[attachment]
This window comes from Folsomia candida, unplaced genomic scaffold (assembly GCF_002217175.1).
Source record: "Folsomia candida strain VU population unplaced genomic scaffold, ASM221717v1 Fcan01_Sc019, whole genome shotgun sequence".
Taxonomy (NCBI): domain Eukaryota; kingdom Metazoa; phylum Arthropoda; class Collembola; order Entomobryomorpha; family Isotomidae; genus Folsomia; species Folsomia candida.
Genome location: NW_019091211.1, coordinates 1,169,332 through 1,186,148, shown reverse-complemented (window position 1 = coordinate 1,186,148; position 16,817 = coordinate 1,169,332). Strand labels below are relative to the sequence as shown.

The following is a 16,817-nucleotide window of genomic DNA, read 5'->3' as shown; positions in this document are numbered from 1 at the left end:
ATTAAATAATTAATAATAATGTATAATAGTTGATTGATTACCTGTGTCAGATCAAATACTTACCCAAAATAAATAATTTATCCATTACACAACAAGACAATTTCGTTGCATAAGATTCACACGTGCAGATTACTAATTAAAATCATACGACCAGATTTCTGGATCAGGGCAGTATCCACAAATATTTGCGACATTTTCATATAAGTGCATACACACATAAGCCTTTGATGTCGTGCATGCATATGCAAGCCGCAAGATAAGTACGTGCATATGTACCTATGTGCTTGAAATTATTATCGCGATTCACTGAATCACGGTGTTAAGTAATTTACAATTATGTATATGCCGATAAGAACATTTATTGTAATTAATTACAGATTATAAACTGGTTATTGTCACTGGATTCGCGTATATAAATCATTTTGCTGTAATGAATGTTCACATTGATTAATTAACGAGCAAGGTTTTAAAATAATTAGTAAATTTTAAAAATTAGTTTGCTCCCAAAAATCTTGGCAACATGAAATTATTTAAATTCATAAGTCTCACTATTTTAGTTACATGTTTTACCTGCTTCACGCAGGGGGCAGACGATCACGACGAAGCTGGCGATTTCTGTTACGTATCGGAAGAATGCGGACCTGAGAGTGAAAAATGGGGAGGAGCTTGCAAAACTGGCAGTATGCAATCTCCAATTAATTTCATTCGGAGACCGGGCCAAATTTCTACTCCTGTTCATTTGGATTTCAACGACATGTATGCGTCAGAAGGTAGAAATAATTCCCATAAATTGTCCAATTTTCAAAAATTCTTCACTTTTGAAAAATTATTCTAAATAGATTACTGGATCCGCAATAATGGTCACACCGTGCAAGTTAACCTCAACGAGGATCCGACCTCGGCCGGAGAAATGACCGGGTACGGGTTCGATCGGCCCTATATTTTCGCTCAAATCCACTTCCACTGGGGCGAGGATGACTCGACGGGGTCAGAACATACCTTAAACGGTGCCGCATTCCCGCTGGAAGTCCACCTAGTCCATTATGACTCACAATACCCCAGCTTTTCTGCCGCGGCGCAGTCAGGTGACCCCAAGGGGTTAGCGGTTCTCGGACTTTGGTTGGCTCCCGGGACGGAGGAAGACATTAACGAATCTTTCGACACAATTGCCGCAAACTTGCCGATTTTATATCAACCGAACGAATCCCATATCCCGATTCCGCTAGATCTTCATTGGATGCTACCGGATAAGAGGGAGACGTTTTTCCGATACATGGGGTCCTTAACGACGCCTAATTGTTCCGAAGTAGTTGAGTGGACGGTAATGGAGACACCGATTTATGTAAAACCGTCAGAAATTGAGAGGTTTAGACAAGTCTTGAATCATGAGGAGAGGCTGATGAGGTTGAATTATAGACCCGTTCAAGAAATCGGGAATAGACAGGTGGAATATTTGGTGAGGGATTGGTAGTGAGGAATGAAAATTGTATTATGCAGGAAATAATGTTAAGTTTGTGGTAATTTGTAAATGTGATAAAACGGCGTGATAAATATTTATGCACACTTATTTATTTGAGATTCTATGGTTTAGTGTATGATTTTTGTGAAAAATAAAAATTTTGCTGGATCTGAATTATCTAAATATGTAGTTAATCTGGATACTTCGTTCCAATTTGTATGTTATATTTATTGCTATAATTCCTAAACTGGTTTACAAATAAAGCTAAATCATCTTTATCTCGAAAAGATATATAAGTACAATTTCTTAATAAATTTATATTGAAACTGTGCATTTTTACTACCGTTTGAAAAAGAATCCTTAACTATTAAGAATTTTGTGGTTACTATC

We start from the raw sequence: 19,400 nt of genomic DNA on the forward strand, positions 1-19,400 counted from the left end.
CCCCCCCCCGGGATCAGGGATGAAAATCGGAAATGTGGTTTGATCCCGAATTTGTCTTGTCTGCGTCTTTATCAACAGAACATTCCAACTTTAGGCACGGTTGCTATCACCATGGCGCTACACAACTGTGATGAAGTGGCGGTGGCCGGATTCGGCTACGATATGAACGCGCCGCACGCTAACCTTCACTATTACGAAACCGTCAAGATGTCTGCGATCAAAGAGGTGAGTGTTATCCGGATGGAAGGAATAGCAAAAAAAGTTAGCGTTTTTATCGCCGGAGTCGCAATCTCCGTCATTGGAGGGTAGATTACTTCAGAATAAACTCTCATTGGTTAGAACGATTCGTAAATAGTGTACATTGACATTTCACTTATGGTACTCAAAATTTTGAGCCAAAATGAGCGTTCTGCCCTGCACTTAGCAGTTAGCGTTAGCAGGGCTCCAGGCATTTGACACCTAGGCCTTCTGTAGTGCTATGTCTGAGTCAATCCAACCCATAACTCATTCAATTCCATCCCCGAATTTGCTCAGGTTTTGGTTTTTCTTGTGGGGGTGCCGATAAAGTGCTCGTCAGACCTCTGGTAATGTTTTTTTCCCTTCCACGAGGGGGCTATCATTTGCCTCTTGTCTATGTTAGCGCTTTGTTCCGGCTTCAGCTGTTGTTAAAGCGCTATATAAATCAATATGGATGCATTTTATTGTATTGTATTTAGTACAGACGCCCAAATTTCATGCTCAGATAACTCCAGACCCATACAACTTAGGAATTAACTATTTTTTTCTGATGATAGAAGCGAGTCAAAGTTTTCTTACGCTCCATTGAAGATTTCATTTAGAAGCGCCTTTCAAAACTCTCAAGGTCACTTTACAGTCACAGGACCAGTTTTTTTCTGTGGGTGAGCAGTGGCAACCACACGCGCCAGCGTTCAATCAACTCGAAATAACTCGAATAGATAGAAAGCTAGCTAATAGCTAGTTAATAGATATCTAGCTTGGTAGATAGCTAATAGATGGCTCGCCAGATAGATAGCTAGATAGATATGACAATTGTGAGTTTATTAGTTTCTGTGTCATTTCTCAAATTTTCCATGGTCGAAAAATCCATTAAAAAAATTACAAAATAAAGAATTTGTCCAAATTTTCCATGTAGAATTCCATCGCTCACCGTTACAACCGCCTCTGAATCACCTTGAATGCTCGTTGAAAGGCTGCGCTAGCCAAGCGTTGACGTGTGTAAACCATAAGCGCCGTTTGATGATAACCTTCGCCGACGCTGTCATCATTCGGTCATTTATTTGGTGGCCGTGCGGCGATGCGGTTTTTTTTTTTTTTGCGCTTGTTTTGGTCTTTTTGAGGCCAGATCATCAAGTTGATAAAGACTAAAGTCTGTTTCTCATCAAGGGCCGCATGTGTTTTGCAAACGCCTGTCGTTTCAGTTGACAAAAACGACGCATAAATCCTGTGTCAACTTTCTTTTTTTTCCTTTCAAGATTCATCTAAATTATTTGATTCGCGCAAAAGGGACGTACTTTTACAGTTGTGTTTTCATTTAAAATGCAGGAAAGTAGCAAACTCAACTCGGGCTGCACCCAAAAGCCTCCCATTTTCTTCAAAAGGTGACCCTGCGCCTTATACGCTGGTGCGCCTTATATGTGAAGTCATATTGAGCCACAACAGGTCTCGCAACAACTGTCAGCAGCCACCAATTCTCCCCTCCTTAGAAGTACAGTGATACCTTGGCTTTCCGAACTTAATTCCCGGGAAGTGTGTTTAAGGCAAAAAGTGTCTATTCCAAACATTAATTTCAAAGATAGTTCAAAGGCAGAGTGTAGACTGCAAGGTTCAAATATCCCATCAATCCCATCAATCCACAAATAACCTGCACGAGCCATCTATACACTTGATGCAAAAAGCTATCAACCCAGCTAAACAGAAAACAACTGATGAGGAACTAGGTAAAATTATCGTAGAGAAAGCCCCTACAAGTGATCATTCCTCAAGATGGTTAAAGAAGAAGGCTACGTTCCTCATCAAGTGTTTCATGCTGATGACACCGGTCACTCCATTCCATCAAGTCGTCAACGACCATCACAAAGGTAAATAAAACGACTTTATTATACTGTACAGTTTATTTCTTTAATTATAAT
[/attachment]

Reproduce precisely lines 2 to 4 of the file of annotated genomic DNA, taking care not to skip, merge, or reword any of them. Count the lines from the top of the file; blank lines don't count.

Source record: "Folsomia candida strain VU population unplaced genomic scaffold, ASM221717v1 Fcan01_Sc019, whole genome shotgun sequence".
Taxonomy (NCBI): domain Eukaryota; kingdom Metazoa; phylum Arthropoda; class Collembola; order Entomobryomorpha; family Isotomidae; genus Folsomia; species Folsomia candida.
Genome location: NW_019091211.1, coordinates 1,169,332 through 1,186,148, shown reverse-complemented (window position 1 = coordinate 1,186,148; position 16,817 = coordinate 1,169,332). Strand labels below are relative to the sequence as shown.